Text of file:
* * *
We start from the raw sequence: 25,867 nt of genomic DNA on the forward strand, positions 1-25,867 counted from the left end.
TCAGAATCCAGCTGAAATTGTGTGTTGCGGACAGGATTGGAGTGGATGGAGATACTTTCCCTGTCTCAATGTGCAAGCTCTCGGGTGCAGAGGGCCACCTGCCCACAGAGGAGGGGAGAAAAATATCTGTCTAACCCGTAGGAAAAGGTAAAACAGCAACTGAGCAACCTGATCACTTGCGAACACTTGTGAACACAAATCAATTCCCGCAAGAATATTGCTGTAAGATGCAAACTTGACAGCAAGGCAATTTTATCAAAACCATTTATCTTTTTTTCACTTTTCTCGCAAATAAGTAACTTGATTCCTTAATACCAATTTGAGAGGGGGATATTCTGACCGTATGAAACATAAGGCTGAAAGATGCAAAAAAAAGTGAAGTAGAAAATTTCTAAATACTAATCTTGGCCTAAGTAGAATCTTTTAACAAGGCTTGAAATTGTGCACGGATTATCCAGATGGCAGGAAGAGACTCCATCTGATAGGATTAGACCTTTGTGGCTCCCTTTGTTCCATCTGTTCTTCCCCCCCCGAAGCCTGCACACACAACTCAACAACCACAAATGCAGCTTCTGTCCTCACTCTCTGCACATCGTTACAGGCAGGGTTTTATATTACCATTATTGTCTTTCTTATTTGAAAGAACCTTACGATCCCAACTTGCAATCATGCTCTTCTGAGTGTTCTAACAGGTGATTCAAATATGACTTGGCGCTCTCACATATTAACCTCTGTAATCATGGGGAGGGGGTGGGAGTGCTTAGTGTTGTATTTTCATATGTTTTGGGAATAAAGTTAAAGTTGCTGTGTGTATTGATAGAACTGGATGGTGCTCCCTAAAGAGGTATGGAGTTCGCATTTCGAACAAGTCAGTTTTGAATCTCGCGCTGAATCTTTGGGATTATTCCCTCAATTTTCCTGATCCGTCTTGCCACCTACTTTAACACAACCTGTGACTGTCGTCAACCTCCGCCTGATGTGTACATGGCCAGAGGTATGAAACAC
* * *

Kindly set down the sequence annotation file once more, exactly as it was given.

We start from the raw sequence: 25,867 nt of genomic DNA on the forward strand, positions 1-25,867 counted from the left end.
TCAGAATCCAGCTGAAATTGTGTGTTGCGGACAGGATTGGAGTGGATGGAGATACTTTCCCTGTCTCAATGTGCAAGCTCTCGGGTGCAGAGGGCCACCTGCCCACAGAGGAGGGGAGAAAAATATCTGTCTAACCCGTAGGAAAAGGTAAAACAGCAACTGAGCAACCTGATCACTTGCGAACACTTGTGAACACAAATCAATTCCCGCAAGAATATTGCTGTAAGATGCAAACTTGACAGCAAGGCAATTTTATCAAAACCATTTATCTTTTTTTCACTTTTCTCGCAAATAAGTAACTTGATTCCTTAATACCAATTTGAGAGGGGGATATTCTGACCGTATGAAACATAAGGCTGAAAGATGCAAAAAAAAGTGAAGTAGAAAATTTCTAAATACTAATCTTGGCCTAAGTAGAATCTTTTAACAAGGCTTGAAATTGTGCACGGATTATCCAGATGGCAGGAAGAGACTCCATCTGATAGGATTAGACCTTTGTGGCTCCCTTTGTTCCATCTGTTCTTCCCCCCCCGAAGCCTGCACACACAACTCAACAACCACAAATGCAGCTTCTGTCCTCACTCTCTGCACATCGTTACAGGCAGGGTTTTATATTACCATTATTGTCTTTCTTATTTGAAAGAACCTTACGATCCCAACTTGCAATCATGCTCTTCTGAGTGTTCTAACAGGTGATTCAAATATGACTTGGCGCTCTCACATATTAACCTCTGTAATCATGGGGAGGGGGTGGGAGTGCTTAGTGTTGTATTTTCATATGTTTTGGGAATAAAGTTAAAGTTGCTGTGTGTATTGATAGAACTGGATGGTGCTCCCTAAAGAGGTATGGAGTTCGCATTTCGAACAAGTCAGTTTTGAATCTCGCGCTGAATCTTTGGGATTATTCCCTCAATTTTCCTGATCCGTCTTGCCACCTACTTTAACACAACCTGTGACTGTCGTCAACCTCCGCCTGATGTGTACATGGCCAGAGGTATGAAACAC